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  7. Things We Saw Today: How Big the Tsunami Wave Really Was

    Things We Saw Today

    This is an image from the NOAA Environmental Visualization Laboratory illustrating just how world-engulfing the tsunami wave from the Sendai earthquake was. Click here for the full version.

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  8. Videos From The Sendai Earthquake

    We live in a highly connected age, with millions of cameras and an extremely vibrant news industry, that is able to put eyes on even the most harrowing events and bring them to the world. That was especially apparent today when after a record-setting earthquake struck Japan, videos and news coverage poured out of the country. For those of us far away from today's events, these images are likely to be the indelible images that we remember. This first video, from the BBC, shows a terrifying and amazing scene, taken not long after the tsunami hit the coast of Japan this morning, showing a boat caught in a huge whirlpool. Commentators on the video and other sources say that this was likely caused by the interaction between the forward rushing water and the sea floor. There's no word, as of yet, as to whether the boat was occupied or not.

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  9. 8.9 Magnitude Earthquake Hits Japan, Tsunami Follows

    Natural Disasters

    At 2:46 pm local time, a massive earthquake hit Japan, causing between 200 and 300 deaths and hundreds more reported missing (at the time of this writing). Thousands of residents are evacuating in the wake of the tsunami that followed, and coastal flooding has resulted in extensive damage to rice fields, homes, and entire towns. The quake itself sparked at least 80 fires, according to Japan's Kyodo News Service, and residents have felt 67 aftershocks with magnitudes as big as 7.1. The epicenter was approximately 230 miles to the northeast of Tokyo. Japan is no stranger to earthquakes, but this 8.9 event is being called the biggest in 100 years. Waves from the tsunami have rocked the Pacific Ocean and reached the shores of Hawaii. They are expected to reach the west coast of the United States this morning but serious damage is not expected. Residents of California are not, however, advised to visit the shores today. The Red Cross is now accepting donations for earthquake relief. (Top pic via Business Insider, Story via CNN)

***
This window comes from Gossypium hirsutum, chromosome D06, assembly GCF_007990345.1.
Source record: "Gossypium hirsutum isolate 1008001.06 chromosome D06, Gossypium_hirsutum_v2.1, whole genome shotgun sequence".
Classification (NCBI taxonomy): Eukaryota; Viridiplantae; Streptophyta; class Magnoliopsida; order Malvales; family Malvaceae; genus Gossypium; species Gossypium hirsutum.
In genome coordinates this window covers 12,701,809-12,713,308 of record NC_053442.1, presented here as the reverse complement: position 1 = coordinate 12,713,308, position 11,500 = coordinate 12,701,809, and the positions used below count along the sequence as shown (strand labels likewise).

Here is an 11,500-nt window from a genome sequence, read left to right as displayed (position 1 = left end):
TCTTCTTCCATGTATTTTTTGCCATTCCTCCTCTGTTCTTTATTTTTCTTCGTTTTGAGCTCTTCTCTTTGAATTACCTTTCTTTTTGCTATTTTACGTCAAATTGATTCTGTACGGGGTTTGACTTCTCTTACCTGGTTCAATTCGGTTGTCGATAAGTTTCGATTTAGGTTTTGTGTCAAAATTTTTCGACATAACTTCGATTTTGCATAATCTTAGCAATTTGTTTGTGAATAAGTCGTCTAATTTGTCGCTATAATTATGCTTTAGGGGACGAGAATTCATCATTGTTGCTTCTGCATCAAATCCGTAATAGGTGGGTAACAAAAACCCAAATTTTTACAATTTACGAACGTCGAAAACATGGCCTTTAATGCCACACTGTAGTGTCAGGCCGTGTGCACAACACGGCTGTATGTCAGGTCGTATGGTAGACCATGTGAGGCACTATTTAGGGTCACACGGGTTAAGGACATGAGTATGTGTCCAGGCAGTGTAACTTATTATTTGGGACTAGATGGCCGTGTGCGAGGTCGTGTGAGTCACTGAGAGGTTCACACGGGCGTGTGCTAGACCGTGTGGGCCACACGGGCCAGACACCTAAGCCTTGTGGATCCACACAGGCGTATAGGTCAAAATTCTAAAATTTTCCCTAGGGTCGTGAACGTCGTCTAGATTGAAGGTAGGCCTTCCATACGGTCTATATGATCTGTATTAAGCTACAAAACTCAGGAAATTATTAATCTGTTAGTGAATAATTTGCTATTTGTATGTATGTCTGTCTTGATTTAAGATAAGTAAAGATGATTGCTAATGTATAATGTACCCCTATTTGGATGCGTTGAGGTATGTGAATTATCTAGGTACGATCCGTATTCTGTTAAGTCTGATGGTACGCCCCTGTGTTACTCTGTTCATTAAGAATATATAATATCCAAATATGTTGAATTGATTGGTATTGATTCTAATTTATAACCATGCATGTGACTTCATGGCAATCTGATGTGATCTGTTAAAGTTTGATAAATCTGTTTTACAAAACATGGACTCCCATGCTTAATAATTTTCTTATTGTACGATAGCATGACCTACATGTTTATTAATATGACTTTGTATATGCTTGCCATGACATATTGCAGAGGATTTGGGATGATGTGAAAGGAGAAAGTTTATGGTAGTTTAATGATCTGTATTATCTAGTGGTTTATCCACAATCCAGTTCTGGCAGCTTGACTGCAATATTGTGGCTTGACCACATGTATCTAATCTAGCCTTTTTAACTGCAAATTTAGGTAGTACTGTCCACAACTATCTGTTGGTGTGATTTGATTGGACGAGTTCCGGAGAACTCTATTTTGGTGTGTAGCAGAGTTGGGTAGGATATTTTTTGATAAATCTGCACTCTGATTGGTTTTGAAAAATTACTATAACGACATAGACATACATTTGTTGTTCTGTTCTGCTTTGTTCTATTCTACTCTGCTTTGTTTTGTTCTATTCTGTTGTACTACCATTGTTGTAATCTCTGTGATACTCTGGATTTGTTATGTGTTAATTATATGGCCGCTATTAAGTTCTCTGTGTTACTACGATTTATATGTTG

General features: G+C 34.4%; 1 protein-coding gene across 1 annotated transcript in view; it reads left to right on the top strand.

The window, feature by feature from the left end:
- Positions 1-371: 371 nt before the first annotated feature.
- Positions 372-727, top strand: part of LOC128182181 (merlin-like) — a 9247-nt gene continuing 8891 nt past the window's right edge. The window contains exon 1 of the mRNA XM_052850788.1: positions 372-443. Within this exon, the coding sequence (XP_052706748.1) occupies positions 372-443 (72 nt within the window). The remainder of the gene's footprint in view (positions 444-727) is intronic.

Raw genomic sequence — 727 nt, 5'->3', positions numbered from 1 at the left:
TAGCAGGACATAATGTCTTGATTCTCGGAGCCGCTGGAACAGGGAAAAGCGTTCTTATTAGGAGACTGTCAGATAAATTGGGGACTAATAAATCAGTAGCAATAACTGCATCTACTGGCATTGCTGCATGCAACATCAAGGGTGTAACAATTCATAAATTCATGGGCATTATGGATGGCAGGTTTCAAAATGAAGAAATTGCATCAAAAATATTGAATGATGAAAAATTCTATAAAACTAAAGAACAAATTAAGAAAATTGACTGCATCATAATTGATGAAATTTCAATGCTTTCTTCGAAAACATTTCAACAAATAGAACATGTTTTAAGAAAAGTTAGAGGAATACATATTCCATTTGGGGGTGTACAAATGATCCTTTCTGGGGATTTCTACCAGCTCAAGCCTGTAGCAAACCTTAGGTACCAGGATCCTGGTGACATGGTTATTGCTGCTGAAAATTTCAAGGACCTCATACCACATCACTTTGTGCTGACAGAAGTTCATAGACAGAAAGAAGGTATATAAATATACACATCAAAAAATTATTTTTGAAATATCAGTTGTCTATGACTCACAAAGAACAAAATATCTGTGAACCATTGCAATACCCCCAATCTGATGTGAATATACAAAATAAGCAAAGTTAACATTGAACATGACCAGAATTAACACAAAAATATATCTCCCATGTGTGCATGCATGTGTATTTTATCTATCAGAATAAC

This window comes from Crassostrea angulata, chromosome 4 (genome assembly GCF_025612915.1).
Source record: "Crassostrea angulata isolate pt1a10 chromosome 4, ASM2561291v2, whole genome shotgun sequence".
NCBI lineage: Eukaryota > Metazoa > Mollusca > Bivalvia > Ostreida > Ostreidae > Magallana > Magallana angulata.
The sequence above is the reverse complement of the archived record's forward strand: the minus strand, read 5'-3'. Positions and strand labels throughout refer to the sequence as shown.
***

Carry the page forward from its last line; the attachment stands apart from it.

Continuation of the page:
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  10. Hacked Twitter of Indonesian President’s Disaster Advisor Warns of Fake Tsunami

    The Twitter account of the Indonesian disaster management advisor, Andi Arief, was hacked yesterday and used to issue a fake tsunami warning. The message in the screen capture translates to "Jakarta tsunami tomorrow," which, considering Indonesia has the second largest Twitter user base in the world, was recently hit by a tsunami, and Andi Arief is Indonesia's disaster management advisor, caused a little panic. To everyone's relief, Arief regained his Twitter account and let everyone know about the hacking and the lack of actual tsunamis.